Re-printed with the permission of the Moose Jaw Times-Herald
MacDonald a black belt
by Sylvia Kolopenuk
Times-Herald Sports Reporter
Attaining a black belt in the sport of Judo may seem like the end result to years of hard work and dedication, but according to Vern MacDonald, it more accurately signals a new beginning.

MacDonald, who along with Cliff Wiens started the Moose Jaw Judo Club (now known as the Koseikan Judo Club) out of Vanier Collegiate 13 years ago, achieved his black belt standing in Saskatoon. He's now looking forward to the challenges the next phase of his life brings.

"When I got it (the black belt) it felt great, like the end of one part of a journey. Now I have another road to follow," says MacDonald "I have reached a junction in the journey, not the end. This is just the beginning for me in my Judo career."

Students of Judo (judokas) work their way up through six belt levels before attempting their black belt. Once the black belt is achieved, judokas can continue their learning process in degrees up to ten.

Testing for the black belt itself includes a written exam and a pre-arranged series of throws (called nagekata). Although the student is the one being graded, a team effort is required for a sucessful result.

"You rely a lot on the support of your family, your club and your partner," says MacDonald, adding that an "uki" (partner) is a nessesary part of testing because it's he/she who takes the falls.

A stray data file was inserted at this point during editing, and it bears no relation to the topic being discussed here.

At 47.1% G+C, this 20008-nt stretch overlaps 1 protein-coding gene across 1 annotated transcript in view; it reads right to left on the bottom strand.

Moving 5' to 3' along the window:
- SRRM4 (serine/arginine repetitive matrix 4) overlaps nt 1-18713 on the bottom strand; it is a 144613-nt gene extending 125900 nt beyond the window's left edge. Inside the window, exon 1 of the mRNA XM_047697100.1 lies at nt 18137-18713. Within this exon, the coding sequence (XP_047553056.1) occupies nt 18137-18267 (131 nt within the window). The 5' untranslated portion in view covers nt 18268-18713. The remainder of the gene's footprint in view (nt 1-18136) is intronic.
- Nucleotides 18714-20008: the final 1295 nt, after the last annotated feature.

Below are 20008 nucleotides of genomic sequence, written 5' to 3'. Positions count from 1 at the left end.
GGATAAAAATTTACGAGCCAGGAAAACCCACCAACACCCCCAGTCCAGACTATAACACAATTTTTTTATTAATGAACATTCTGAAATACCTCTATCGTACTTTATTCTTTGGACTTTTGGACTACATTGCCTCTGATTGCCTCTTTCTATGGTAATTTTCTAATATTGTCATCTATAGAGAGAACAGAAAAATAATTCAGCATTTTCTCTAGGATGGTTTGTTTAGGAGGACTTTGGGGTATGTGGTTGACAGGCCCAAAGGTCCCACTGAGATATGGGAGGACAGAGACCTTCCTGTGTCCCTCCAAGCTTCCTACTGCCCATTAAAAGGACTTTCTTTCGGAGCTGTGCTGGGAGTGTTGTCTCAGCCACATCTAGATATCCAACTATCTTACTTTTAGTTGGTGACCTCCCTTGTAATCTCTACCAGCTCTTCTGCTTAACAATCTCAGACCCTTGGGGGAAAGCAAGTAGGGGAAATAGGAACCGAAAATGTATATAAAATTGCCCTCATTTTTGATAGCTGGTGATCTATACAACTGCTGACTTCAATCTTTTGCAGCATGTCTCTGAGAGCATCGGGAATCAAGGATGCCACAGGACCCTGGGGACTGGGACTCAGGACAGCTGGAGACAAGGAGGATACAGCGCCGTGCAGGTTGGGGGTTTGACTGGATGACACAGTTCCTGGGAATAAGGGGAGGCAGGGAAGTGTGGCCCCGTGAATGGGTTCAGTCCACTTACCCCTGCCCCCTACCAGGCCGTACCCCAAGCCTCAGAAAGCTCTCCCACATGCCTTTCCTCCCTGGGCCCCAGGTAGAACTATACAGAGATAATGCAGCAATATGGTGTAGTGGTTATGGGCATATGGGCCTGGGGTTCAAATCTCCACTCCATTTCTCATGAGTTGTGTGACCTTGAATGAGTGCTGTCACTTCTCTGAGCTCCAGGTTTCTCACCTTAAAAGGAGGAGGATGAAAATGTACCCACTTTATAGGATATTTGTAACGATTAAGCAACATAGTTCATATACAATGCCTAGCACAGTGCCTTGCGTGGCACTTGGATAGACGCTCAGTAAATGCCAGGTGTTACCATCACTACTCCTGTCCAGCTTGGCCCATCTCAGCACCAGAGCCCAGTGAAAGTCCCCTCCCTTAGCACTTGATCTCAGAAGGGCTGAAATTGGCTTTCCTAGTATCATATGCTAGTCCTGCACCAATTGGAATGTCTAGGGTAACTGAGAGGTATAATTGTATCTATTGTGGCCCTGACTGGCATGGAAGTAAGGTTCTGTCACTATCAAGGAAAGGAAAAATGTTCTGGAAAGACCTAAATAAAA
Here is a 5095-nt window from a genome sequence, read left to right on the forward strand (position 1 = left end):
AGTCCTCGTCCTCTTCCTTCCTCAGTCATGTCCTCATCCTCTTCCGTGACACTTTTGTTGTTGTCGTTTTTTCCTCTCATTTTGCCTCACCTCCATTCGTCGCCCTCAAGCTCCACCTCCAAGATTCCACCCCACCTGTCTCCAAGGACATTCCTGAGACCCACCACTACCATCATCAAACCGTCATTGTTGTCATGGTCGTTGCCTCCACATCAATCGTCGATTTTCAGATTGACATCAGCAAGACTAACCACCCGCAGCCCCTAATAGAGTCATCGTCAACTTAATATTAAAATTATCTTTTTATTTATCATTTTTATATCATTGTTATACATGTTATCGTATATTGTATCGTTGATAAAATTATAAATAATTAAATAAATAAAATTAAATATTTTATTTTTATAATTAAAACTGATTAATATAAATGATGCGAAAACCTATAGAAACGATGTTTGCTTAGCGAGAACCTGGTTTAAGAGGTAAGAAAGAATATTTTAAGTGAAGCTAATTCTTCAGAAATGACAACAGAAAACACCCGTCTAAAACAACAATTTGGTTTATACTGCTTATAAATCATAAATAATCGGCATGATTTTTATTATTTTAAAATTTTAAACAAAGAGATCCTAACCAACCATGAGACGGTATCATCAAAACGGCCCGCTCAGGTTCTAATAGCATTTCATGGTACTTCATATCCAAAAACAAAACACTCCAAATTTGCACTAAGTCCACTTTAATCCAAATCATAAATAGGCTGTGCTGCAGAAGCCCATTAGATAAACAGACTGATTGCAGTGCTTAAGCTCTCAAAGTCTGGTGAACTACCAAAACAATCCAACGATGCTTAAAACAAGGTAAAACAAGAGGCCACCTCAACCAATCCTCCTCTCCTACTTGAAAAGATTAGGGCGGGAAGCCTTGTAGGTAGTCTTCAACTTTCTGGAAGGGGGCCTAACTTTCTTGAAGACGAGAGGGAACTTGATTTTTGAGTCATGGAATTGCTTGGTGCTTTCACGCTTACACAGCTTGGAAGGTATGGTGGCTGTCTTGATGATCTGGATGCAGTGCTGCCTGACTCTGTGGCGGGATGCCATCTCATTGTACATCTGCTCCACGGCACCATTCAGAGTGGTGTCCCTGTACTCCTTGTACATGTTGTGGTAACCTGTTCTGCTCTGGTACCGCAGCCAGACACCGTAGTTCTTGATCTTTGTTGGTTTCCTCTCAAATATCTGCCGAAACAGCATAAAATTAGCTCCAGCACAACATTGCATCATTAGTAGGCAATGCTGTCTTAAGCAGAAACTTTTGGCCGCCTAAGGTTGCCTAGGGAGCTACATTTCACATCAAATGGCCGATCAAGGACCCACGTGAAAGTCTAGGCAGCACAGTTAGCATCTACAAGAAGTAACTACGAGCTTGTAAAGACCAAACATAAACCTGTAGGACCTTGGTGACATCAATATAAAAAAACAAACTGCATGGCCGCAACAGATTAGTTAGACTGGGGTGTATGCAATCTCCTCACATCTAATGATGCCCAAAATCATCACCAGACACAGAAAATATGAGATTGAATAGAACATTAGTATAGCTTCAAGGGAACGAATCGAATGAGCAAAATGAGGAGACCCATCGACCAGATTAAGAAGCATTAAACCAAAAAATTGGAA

"Your partner can fail you too. If it wasn't for my partner Ken (Blandford), I couldn't have done it. The amount of time that I put in, he did exactly the same. All the extra workouts and time travelling, he put it in with me."

Judo, a martial art, originated in Japan in 1882 and was adapted from jujitsu which was slowly dying out due to it's violent content (sucesssul throws included breaking bones). Judo today is based more on a sport philosophy, the theory being to use maximum efficiency with minimum effort.

Because of this sport element, MacDonald says competing in the olympics is, "probably every judoka's dream" and points out that at least one Moose Jaw judo hopeful is on her way to living out that dream.

Nancy Jewitt-Filteau, a third degree black belt out of the Koseikan club is currently on her way to claiming a 1996 summer olympic berth.

"She (Jewitt-Filteau) fought in nationals two weeks ago and placed third. Now she has a fight off June 1st in Montreal and if she wins two of her next three fights, she's on her way to Atlanta," says MacDonald.

Although MacDonald himself isn't yet olympic bound, he's content with his new black belt status.

"I was born as a white belt at the Moose Jaw Judo Club and now I'm a black belt with the Koseikan club. To wear it gives you such pride because you know you earned it," he says.

Appeared in the Moose Jaw Times-Herald May 23, 1996

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